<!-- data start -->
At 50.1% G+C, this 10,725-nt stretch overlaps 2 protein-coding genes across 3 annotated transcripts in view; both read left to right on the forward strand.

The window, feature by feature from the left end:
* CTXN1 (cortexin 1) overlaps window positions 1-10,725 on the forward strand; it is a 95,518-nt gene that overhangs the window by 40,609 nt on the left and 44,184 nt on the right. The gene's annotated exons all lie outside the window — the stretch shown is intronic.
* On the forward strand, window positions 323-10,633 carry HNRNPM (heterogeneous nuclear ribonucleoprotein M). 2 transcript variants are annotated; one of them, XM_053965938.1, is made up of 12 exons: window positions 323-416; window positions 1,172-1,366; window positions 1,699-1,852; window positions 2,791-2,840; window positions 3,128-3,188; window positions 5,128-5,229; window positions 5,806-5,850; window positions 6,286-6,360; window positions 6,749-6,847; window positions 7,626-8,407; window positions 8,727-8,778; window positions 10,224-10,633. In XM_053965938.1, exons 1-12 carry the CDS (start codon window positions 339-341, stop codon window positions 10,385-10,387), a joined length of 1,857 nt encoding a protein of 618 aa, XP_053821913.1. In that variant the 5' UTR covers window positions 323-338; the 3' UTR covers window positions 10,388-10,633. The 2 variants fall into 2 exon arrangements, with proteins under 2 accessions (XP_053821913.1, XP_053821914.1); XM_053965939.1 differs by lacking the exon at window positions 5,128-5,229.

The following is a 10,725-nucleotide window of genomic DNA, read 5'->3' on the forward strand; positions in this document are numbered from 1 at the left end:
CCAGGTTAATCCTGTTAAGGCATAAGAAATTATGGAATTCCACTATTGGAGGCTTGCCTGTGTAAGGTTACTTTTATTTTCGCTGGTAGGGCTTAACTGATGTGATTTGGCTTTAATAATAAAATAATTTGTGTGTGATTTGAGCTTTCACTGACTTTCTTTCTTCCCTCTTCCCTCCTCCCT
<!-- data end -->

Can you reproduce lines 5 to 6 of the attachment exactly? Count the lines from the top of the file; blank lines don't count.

The following is a 10,725-nucleotide window of genomic DNA, read 5'->3' on the forward strand; positions in this document are numbered from 1 at the left end:
CCAGGTTAATCCTGTTAAGGCATAAGAAATTATGGAATTCCACTATTGGAGGCTTGCCTGTGTAAGGTTACTTTTATTTTCGCTGGTAGGGCTTAACTGATGTGATTTGGCTTTAATAATAAAATAATTTGTGTGTGATTTGAGCTTTCACTGACTTTCTTTCTTCCCTCTTCCCTCCTCCCT